“It is important for the school to wrap around the learner, rather than to have the learner wrap around the school.”
~Dr. Eric Hamilton, PhD, Pepperdine University
Digital media and emerging technologies, especially social media, change the educational lives of students, teachers, administrators… and those who love them! The rush to add associations labeled as “Friends,” “Contacts,” “Followers,” “BFFs,” “Super BFF,” “Besties,” “Mutual Besties,” “Mutual BFs,” (and many more), reflects the desire to connect and interact.
The spontaneity of participatory discussion is fun. Using long and short discourse, conversationally toned text, even emojis and animated gifs, ideas sprout, grow, and transplant across minds and miles.
Through the experience of a knowledgeable educator, the spontaneity of participatory discussion achieves a heightened level of learner engagement.
Over the course of the next several weeks, I’ll be thinking and writing about The spontaneity of participatory discussion, or Participatory Spontaneity. I would love to learn about your experiences with Participatory Spontaneity too so please share comments.
Additional Posts on Participatory Spontaneity
PBS Learning Media has abundant #STEM resources to take your students on a learning adventure and inspire a lifelong love of science!
Wild Kratts follows the adventures of Chris and Martin Kratt as they encounter incredible wild animals, combining science education with fun and adventure as the duo travels to animal habitats around the globe! Explore Collection
Animal Adaptations / Grades: PreK-3
How are some birds able to survive winter weather while others have to fly North? Why are Polar Bears and Walrus’ able to survive on land and water? Discover Wild Alaska with the Kratt Brothers! Students will learn about animals in Alaska and how they adapt, survive, and thrive in the wild. Discover More
Ready Jet Go! / Grades: PreK-3
This space-themed collection includes fun, educational video clips about planet Earth, the other major planets in our solar system, and the characteristics that set them apart. Discover More
Earth Science / Grades: K-2
From different weather patterns to land formations, help your students learn more about how the Earth works and how it was formed with this collection from NASA. Discover More
Quick Glance STEM Stats
*The aps.org site offers raw data, data rendered in excel, powerpoint, and Adobe files for additional in class use.
#MakeWhatsNext #STEM #QuickGlanceSTEMStats
Please share your STEM stats in the comments section.
“A superb machine in an amazing place doing everything possible to reveal the mysteries and secrets of our solar system… This morning, a lone explorer, a machine made by humankind, finished its mission 900 million miles away. To the very end, the spacecraft did everything we asked. We believe we got every last second of data. We have indeed accomplished everything we set out to do.” ~ Earl Maize, Cassini project manager, referencing the September 15th demise of the Cassini spacecraft.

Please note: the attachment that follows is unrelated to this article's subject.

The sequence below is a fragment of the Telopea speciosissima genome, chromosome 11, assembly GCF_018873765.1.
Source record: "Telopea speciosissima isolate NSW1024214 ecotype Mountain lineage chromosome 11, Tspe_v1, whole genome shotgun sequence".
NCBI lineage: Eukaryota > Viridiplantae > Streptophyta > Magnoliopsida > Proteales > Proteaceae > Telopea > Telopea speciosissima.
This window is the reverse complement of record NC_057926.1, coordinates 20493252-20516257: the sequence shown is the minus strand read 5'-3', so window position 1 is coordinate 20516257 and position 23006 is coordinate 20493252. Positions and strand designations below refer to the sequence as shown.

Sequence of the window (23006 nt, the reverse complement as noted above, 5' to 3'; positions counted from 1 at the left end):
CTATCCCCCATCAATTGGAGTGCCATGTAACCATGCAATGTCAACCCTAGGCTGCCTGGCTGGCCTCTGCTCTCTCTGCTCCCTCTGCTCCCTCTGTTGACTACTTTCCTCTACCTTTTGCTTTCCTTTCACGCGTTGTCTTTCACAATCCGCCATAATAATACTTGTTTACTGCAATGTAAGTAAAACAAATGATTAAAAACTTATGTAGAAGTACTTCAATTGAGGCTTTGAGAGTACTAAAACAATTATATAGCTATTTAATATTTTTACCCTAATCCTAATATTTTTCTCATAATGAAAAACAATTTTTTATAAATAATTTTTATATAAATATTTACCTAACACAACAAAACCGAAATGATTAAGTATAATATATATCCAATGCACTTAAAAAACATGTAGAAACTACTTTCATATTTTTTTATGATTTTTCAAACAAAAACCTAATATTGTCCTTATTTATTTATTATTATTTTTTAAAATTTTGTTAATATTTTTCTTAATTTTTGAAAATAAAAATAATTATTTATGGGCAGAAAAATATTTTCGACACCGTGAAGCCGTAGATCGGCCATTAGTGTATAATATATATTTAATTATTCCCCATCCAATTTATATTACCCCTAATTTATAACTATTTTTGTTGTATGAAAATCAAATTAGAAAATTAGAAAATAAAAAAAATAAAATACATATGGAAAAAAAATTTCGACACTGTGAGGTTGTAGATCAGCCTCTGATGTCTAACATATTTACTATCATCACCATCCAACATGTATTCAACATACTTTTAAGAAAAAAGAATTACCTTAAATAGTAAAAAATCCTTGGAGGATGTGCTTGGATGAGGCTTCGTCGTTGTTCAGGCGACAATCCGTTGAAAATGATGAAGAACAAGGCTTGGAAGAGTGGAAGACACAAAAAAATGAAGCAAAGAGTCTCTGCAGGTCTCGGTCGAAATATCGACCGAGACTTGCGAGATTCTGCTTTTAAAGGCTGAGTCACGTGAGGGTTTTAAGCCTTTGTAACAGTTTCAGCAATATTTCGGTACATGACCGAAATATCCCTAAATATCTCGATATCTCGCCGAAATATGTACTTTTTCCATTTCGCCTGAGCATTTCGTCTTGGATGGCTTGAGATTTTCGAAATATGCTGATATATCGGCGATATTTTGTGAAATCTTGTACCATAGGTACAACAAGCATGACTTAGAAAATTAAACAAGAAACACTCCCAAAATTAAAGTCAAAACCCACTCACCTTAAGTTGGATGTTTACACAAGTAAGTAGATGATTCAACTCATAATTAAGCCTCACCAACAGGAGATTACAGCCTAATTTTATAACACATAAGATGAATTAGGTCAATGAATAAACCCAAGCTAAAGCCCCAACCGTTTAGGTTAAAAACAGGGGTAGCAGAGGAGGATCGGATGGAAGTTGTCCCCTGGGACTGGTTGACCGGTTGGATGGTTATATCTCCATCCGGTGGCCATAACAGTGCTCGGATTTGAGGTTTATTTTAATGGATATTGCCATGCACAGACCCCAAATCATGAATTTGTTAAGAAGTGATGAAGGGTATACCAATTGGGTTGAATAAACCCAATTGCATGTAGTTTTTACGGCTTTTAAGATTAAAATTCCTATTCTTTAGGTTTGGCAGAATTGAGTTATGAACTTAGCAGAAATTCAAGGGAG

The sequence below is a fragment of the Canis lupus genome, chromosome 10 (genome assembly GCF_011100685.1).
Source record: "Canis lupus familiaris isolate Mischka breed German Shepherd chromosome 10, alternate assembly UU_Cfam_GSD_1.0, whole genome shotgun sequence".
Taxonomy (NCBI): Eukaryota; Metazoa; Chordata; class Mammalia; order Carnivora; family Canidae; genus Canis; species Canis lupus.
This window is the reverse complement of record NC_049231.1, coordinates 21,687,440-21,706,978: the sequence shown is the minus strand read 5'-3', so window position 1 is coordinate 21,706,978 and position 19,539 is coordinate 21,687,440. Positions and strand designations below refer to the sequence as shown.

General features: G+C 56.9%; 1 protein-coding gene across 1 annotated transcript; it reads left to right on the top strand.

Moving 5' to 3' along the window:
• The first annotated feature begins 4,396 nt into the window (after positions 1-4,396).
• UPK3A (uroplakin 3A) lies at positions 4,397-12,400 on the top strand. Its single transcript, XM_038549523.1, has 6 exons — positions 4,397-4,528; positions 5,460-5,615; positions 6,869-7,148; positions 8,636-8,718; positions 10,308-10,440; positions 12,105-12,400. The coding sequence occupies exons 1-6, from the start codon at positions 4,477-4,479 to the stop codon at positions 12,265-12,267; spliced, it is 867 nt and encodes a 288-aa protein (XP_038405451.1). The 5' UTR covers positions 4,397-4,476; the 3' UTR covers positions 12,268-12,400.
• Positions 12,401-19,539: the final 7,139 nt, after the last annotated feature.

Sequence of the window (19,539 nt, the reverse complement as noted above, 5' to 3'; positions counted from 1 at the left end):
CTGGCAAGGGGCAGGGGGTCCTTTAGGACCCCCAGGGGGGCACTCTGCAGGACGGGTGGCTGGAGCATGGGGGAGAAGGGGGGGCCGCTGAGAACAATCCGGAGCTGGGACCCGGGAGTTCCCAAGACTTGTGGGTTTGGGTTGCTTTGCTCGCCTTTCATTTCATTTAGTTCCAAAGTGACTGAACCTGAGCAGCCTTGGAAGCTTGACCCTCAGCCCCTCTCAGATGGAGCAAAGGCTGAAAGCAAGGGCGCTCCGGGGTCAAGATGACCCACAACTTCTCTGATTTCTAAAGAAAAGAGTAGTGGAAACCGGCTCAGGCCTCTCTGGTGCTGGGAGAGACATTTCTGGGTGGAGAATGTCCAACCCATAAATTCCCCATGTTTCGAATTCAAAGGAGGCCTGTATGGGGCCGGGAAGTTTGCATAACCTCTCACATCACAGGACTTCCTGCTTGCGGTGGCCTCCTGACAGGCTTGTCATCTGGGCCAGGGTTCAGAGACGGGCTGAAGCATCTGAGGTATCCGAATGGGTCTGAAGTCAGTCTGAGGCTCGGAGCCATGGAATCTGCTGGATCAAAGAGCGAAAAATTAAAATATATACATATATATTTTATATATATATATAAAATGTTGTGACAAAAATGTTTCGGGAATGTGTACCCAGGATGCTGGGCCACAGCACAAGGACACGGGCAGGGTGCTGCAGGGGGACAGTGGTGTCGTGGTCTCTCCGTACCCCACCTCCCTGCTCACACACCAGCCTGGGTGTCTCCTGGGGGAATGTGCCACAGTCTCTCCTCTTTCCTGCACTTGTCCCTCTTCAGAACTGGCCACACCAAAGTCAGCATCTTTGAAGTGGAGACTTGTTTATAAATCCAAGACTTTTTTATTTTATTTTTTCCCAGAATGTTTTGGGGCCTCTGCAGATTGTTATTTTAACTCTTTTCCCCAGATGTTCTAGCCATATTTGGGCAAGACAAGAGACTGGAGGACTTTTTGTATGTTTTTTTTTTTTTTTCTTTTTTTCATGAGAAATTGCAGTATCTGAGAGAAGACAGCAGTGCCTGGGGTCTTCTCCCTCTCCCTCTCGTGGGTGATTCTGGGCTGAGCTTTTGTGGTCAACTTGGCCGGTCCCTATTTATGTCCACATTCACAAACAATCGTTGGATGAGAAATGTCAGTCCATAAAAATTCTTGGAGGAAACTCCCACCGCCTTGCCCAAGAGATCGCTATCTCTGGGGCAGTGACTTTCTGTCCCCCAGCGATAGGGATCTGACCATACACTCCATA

Cassini Fast Facts:
Launched in 1977
Traveled almost 1 million miles
Reached Saturn in 2004
Today is Global Collaboration Day, produced by Lucy Gray, Steve Hargadon, and The Global Education Conference Network/GlobalEd Events.
There are two useful step guides for participating in Global Collaboration Day and the Global Education Fair, which opens officially today, September 21, 2017. Take a look at the links in this post in case you’re not sure how to join in the fun and learning that is happening around the world today! Use the hashtag #globaled17 to share your thoughts, ideas, and resources on Twitter
Moderators also will be available in the chat on the front pages of each of the websites most of the day today offering help, if needed.
Have a great Global Collaboration Day and visit our virtual Global Education Fair!
Here is a “Thank-A-Coder” post to include STEM in everyday classroom instruction and observation.
Nigel de Grey was a British coder during World War I. Like many coders, Nigel de Grey worked to break the codes that the enemy used to plan attacks, coordinate arms shipments, and discuss battle strategy. Also, like many coders, Nigel de Grey worked in the obscurity of Bletchley Park, in the cramped office known as Room 40. One hundred years ago, in 1917, Nigel de Grey hacked the coded text of the Zimmermann telegram.
The Zimmermann telegram, sent from the German foreign minister Arthur Zimmermann to the German ambassador in Mexico. The telegram, written completely in code, urged Mexico to become a German ally and fight against the Allies in World War I. In return for becoming a German ally and attacking the United States, Arthur Zimmermann promised to cede the US states of Texas, Arizona and New Mexico to Mexico, along with large some of money, as a prize after the war.
The codes used by the Germans were “exquisitely complex, so much so that the Germans assumed they could never be cracked.” Working at Bletchley Park, Nigel de Grey had to be hacked by hand since no computer existed (yet) to crack such complicated codes. The decoding of the Zimmermann telegram greatly influenced American President Woodrow Wilson to reverse America’s previously neutral status during World War I and enter the war, thus ensuring victory for the Allies.
Nigel de Grey’s brilliant code hacking helped him to be known as “the greatest hacker of the first World War.”
“It was a perfect spacecraft…Right to the end, it did everything we asked it to. It’s perfect, it’s perfect.” ” ~Julie Webster, spacecraft operations chief.